Freedom of the Press
Press Freedom Score (0 = best, 100 = worst)
Legal Environment(0 = best, 30 = worst)
Political Environment(0 = best, 40 = worst)
Economic Environment(0 = best, 30 = worst)
Status change explanation: Madagascar improved from Not Free to Partly Free due to a more favorable environment for the press after the restoration of democratic rule, including a decline in direct pressure and censorship from the highest levels of government, and a general lack of violence toward journalists in 2014.
In January 2014, former finance minister Hery Rajaonarimampianina assumed the presidency following concurrent presidential and parliamentary elections held in 2013. This transfer of power marked a major step toward resolving a protracted political crisis that began with a military coup in 2009. Following the coup, legislation protecting freedom of the press was routinely ignored or selectively applied by the High Authority of the Transition (HAT), the interim government led by Andry Rajoelina. Madagascar’s press environment improved with the return to democratic rule in 2014, with the new administration demonstrating greater respect for media freedom. Nevertheless, official censorship and intimidation of journalists continued at reduced levels.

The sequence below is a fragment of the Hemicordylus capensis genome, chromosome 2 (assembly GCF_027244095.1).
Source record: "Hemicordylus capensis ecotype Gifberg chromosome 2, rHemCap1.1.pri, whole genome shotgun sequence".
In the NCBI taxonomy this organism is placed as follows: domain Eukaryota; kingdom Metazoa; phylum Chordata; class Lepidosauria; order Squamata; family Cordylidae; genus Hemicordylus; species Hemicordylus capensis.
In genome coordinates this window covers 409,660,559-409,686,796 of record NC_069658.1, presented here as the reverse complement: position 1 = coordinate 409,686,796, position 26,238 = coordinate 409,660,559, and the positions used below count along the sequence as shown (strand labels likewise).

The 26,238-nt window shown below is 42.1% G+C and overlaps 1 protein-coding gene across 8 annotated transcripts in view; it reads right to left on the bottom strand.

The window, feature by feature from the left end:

The 2010 constitution, approved by popular referendum, provides for freedoms of expression and of the press, but stipulates that these may be limited “by the imperative of safeguarding the public order, the national dignity, and the security of the state.” In practice, these freedoms are subject to a number of restrictions. Defamation is a criminal offense. In July 2014, two journalists from the daily Madagascar Matin— publication manager Jean Luc Rahaga and editor in chief Didier Ramanoelina—were arrested on charges of “libel and press offenses” for the publication of a letter alleging the involvement of government officials in the trafficking of rosewood. The incident led to street protests, and President Rajaonarimampianina issued a statement condemning the arrests. The journalists were released shortly, and the charges were dropped. In August, Parliament adopted a cybercrime law that prescribes up to five years in prison as punishment for defaming state officials online. The law’s vague definition of defamation has led to fears that certain provisions can be used to limit the freedom of expression online.
In 2013, the Special Commission on Audiovisual Communication (CSCA), a body within the Ministry of Communication, ordered the closure of Kolo Radio and Television due to “licensing irregularities.” The move was widely suspected to be politically motivated, and the closure was shortly suspended pending appeal. In April 2014, a high court reversed the CSCA decision, finding that Kolo meets the legal and technical requirements to continue operations.